When you analyze three or more trials using ANOVA or repeated measures, the equivalent of the difference scores is the residuals in the analysis, and the equivalent of the average of the two trials is the predicted values. The standard deviation of the residuals is the typical error, so if the residuals are bigger for some subjects (some predicteds), the typical error is bigger for those subjects. Try to coax your stats program into producing a plot of the residuals vs the predicteds. Click for more information about residuals and predicteds, and about bad residuals (heteroscedasticity).
The Pearson correlation coefficient is also a biased estimate of retest correlation: it is biased high for small sample sizes. For example, with only two subjects you always get a correlation of 1! For samples of 15 or more subjects, the ICC and the Pearson do not usually differ in the first two decimal places.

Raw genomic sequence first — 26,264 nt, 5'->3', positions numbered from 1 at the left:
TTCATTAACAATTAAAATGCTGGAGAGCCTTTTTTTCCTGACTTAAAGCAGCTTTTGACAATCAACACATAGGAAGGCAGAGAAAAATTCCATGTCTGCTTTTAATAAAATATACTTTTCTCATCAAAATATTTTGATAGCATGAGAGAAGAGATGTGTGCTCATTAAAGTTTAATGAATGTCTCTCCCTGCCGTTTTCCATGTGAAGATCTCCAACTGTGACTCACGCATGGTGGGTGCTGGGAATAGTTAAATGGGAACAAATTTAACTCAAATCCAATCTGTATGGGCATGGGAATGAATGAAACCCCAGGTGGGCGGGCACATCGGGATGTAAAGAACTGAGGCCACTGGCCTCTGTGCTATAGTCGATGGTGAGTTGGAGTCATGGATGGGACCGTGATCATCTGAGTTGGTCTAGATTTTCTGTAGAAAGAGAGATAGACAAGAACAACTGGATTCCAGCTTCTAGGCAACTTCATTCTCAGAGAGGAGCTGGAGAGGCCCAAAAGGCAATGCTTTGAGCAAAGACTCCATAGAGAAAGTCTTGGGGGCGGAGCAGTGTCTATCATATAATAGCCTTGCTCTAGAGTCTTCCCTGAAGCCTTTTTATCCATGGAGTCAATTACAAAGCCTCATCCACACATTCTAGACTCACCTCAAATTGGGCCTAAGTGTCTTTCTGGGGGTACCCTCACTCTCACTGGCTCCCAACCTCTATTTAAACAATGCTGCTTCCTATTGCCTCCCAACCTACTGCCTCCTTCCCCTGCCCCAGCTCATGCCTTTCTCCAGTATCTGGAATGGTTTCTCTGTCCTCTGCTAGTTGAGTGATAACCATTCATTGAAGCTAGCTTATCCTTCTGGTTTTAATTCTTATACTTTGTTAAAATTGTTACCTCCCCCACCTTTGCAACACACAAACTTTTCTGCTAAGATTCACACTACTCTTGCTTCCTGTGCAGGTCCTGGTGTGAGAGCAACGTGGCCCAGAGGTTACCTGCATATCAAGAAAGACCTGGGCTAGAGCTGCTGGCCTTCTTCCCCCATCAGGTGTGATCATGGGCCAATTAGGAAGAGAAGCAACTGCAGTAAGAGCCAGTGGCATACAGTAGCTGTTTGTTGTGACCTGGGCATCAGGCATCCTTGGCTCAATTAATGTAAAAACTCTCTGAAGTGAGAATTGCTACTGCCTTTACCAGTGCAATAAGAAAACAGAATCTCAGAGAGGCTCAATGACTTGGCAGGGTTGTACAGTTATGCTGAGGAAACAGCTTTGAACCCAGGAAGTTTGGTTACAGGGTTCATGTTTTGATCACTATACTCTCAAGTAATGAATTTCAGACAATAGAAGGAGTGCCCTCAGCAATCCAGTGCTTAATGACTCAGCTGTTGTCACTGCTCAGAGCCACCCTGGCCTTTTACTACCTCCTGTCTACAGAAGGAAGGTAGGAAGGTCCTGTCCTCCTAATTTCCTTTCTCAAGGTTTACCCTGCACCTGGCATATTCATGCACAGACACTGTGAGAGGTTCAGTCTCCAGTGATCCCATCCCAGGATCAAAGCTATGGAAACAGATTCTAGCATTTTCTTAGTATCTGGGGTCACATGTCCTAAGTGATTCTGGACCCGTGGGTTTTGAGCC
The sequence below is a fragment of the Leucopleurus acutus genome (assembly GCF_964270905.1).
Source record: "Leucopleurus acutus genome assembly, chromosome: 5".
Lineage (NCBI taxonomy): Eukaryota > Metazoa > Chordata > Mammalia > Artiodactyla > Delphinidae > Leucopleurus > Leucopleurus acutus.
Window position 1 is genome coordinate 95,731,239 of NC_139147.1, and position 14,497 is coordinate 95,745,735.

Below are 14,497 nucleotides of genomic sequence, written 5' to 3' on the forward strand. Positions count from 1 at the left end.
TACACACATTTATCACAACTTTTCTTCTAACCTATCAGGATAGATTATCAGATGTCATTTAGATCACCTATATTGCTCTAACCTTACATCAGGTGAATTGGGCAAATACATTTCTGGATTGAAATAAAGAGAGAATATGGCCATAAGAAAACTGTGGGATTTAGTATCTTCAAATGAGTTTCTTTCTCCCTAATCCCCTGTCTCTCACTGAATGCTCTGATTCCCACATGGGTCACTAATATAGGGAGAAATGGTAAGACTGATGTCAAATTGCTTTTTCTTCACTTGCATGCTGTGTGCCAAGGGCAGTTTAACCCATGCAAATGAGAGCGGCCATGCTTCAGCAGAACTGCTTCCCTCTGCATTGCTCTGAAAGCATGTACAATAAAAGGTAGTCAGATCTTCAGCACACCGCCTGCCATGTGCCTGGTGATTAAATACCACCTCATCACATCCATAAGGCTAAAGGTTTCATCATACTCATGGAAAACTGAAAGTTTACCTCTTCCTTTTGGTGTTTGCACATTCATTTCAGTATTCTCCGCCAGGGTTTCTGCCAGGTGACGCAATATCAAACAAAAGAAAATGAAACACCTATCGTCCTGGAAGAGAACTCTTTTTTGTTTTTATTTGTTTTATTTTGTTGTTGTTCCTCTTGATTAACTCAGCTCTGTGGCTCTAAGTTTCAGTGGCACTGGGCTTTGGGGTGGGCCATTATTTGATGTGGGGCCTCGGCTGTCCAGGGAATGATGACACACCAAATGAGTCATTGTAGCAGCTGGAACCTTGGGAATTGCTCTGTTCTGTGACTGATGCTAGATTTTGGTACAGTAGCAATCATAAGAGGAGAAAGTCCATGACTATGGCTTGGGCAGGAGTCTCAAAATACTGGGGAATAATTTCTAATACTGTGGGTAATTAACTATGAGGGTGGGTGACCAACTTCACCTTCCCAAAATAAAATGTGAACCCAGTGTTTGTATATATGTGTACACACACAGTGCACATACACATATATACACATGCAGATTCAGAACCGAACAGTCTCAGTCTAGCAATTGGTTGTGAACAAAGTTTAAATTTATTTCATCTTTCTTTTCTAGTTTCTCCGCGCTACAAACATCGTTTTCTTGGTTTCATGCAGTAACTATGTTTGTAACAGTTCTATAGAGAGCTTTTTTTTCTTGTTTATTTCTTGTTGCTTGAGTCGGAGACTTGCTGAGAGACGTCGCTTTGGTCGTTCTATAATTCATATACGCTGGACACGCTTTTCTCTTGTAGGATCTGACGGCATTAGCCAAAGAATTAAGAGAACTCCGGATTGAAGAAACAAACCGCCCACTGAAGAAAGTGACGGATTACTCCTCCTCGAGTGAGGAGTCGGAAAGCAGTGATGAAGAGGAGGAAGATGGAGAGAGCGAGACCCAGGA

I used to think that limits of agreement were biased high for small samples, because I thought they were defined as the 95% confidence limits for a subject's change between trials. (The formula for confidence limits includes the t statistic, which is affected by sample size in such a way that the limits defined in this way would be biased high for small samples.) But apparently Bland and Altman, the progenitors of limits of agreement, did not define limits of agreement as 95% confidence limits; instead they defined them as a "reference range", generated by multiplying the typical error by 2.77, regardless of the size of the sample that is used to estimate the typical error. In other words, the limits of agreement represent 95% confidence limits for a subject's true change only if the typical error is derived from a large sample. With this definition, the limits of agreement are only as biased as the typical error.